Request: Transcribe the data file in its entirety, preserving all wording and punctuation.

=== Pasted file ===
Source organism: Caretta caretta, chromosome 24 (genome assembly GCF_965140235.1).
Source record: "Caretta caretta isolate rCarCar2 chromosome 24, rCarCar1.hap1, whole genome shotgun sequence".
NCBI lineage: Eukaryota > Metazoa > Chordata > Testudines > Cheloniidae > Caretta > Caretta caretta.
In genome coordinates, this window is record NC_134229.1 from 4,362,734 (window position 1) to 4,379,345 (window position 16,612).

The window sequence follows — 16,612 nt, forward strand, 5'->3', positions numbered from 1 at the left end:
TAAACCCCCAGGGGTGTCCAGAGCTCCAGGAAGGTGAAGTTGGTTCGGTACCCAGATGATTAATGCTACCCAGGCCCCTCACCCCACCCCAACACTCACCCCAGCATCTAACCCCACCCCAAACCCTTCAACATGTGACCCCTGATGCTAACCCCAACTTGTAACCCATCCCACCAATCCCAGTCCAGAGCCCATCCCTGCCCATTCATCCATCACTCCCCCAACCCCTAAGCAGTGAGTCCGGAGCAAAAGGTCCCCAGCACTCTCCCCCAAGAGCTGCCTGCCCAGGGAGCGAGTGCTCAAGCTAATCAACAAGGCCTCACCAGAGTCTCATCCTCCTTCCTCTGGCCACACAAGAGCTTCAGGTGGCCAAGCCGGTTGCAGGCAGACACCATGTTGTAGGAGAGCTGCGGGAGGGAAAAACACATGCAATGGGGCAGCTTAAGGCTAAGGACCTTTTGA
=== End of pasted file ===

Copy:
Source organism: Caretta caretta, chromosome 24 (genome assembly GCF_965140235.1).
Source record: "Caretta caretta isolate rCarCar2 chromosome 24, rCarCar1.hap1, whole genome shotgun sequence".
NCBI lineage: Eukaryota > Metazoa > Chordata > Testudines > Cheloniidae > Caretta > Caretta caretta.
In genome coordinates, this window is record NC_134229.1 from 4,362,734 (window position 1) to 4,379,345 (window position 16,612).

The window sequence follows — 16,612 nt, forward strand, 5'->3', positions numbered from 1 at the left end:
TAAACCCCCAGGGGTGTCCAGAGCTCCAGGAAGGTGAAGTTGGTTCGGTACCCAGATGATTAATGCTACCCAGGCCCCTCACCCCACCCCAACACTCACCCCAGCATCTAACCCCACCCCAAACCCTTCAACATGTGACCCCTGATGCTAACCCCAACTTGTAACCCATCCCACCAATCCCAGTCCAGAGCCCATCCCTGCCCATTCATCCATCACTCCCCCAACCCCTAAGCAGTGAGTCCGGAGCAAAAGGTCCCCAGCACTCTCCCCCAAGAGCTGCCTGCCCAGGGAGCGAGTGCTCAAGCTAATCAACAAGGCCTCACCAGAGTCTCATCCTCCTTCCTCTGGCCACACAAGAGCTTCAGGTGGCCAAGCCGGTTGCAGGCAGACACCATGTTGTAGGAGAGCTGCGGGAGGGAAAAACACATGCAATGGGGCAGCTTAAGGCTAAGGACCTTTTGA